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Wrong side of the tracks

On an overcast afternoon, one week into their retirement, the couple took a trip to their local out-of-town dealership.

The garage lot was tightly packed with cars and formed an alternating pattern of light and dark and the forecourt flags that lined the roadside whipped in the breeze like medieval standards.

The couple's children had grown up and moved away, one to the suburbs and one to central London, and with the extra bit of finance they had from his private pension they had come to buy a little run-around, something she could use to visit their sons, something for shopping trips into town.

Almost on instinct she made a beeline to a small car with cheery daffodil-yellow paint and rounded body work.

As they headed toward the show room, excited and happy, she collapsed. It was sudden, spasmodic and overwhelming.

From that moment on she became a panting whitebait, an air-hungry sturgeon that snorted and frothed, a stertorous fish that was hooked and reeled into the back of the ambulance. The paramedics worked on her, tubed her, filled the dead-space of her lungs with oxygen and as their blue lights receded into the distance the flags slowly unfurled.

Later that day he was allowed to see her body.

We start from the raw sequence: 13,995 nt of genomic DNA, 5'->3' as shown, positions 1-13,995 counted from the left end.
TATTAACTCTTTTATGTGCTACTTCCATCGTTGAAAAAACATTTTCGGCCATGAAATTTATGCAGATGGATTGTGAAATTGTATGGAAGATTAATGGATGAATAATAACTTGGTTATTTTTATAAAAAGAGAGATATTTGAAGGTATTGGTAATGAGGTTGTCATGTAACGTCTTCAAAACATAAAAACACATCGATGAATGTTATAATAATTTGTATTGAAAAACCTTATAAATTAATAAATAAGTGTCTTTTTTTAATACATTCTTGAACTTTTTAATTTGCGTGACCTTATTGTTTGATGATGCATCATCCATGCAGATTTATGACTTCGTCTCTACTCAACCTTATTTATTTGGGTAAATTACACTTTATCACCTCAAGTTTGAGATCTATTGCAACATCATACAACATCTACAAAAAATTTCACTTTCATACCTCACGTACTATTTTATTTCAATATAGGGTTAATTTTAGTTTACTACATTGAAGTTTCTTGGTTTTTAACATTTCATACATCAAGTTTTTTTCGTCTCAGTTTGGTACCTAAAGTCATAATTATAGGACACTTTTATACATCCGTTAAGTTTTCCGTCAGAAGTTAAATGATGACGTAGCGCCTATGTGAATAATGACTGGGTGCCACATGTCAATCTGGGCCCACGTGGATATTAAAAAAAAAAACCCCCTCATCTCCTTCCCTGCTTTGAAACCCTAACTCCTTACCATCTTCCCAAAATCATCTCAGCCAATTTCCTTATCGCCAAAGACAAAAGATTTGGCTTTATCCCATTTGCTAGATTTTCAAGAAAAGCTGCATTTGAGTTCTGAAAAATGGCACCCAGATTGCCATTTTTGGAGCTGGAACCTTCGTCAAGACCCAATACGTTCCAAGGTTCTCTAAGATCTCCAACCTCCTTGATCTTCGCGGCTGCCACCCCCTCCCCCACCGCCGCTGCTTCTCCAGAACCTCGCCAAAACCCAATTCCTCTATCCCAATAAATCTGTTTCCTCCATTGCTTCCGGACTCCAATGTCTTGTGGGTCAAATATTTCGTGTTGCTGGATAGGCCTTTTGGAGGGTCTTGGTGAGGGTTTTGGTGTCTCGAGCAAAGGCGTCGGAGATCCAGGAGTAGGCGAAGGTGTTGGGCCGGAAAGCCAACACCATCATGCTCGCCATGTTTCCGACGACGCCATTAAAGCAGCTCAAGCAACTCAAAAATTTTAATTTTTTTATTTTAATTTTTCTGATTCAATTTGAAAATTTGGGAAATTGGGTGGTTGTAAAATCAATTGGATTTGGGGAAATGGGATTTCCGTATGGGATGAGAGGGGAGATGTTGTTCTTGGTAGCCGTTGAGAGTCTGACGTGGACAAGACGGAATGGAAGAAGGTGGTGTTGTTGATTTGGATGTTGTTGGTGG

According to the doctors she had died of a massive MI and he mentally recalled a conversation with their GP several months before. It was a conversation about fats in the blood and BMIs and blood pressures and Q-risks. All of it had been interesting but quickly forgotten.

He was shown in to where the nurses had prepared her body. Her hair was neatly combed in a way that she would never have worn it in real life. Her skin was stretched and sallow, not resting and peaceful but rigid and anchored like a wood carving. He wanted to run but he stayed in order to confront death, the definitive taboo. He felt trapped, compelled to autopsy the sinewy language of the dead that was laid out in front of him like a museum piece.

After the funeral he decided to move to the suburbs, closer to their youngest son. It was a move that they had planned in a lot of detail before she died. The area was smarter, more elegant and had a postcode that they had spent their working lives striving for.

When he arrived at the new house there was a small, yellow car parked on the drive. He saw someone cleaning the windows from the inside and was touched by the kindness of the previous owners to go to such lengths to make the house nice for him.

When he stepped through the door, his wife greeted him. She was radiant, looking much younger than he remembered, her cheeks flushed with life.

She held both of his hands and explained. Shakily he sat down. The doctor had told her that the move had lowered something called her Q-risk and that they could now get on and live out their retirement together.

Written in response to: Heart tsar calls for QRISK to replace Framingham score

Dr Kevin Hinkley is a GP in Aberdeen.

Through the K hole - credit HaPe Gera, Flickr Through the K hole - credit HaPe Gera, Flickr